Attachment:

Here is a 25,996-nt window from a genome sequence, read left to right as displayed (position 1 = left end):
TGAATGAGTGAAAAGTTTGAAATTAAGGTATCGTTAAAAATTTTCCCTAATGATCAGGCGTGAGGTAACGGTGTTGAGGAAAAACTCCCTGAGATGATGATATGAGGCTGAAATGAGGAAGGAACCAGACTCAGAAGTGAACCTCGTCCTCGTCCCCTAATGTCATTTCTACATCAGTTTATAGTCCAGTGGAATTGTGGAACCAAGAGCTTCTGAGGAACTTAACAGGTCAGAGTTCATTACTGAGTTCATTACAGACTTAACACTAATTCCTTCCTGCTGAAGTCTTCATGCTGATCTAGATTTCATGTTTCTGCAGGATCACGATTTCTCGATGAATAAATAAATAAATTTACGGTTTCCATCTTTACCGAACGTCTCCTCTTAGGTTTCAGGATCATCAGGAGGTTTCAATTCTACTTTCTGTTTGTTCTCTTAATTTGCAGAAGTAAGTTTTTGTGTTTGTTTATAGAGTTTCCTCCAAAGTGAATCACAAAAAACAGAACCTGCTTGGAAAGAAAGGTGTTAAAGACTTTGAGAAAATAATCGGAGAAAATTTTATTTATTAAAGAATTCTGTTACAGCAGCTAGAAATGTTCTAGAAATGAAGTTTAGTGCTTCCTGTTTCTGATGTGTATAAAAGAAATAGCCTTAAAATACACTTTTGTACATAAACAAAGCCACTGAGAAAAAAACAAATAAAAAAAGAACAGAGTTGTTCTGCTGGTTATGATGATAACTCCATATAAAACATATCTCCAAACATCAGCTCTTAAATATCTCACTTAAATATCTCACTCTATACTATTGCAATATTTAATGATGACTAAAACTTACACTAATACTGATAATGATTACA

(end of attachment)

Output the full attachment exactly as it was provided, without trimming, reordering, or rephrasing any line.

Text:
Here is a 25,996-nt window from a genome sequence, read left to right as displayed (position 1 = left end):
TGAATGAGTGAAAAGTTTGAAATTAAGGTATCGTTAAAAATTTTCCCTAATGATCAGGCGTGAGGTAACGGTGTTGAGGAAAAACTCCCTGAGATGATGATATGAGGCTGAAATGAGGAAGGAACCAGACTCAGAAGTGAACCTCGTCCTCGTCCCCTAATGTCATTTCTACATCAGTTTATAGTCCAGTGGAATTGTGGAACCAAGAGCTTCTGAGGAACTTAACAGGTCAGAGTTCATTACTGAGTTCATTACAGACTTAACACTAATTCCTTCCTGCTGAAGTCTTCATGCTGATCTAGATTTCATGTTTCTGCAGGATCACGATTTCTCGATGAATAAATAAATAAATTTACGGTTTCCATCTTTACCGAACGTCTCCTCTTAGGTTTCAGGATCATCAGGAGGTTTCAATTCTACTTTCTGTTTGTTCTCTTAATTTGCAGAAGTAAGTTTTTGTGTTTGTTTATAGAGTTTCCTCCAAAGTGAATCACAAAAAACAGAACCTGCTTGGAAAGAAAGGTGTTAAAGACTTTGAGAAAATAATCGGAGAAAATTTTATTTATTAAAGAATTCTGTTACAGCAGCTAGAAATGTTCTAGAAATGAAGTTTAGTGCTTCCTGTTTCTGATGTGTATAAAAGAAATAGCCTTAAAATACACTTTTGTACATAAACAAAGCCACTGAGAAAAAAACAAATAAAAAAAGAACAGAGTTGTTCTGCTGGTTATGATGATAACTCCATATAAAACATATCTCCAAACATCAGCTCTTAAATATCTCACTTAAATATCTCACTCTATACTATTGCAATATTTAATGATGACTAAAACTTACACTAATACTGATAATGATTACA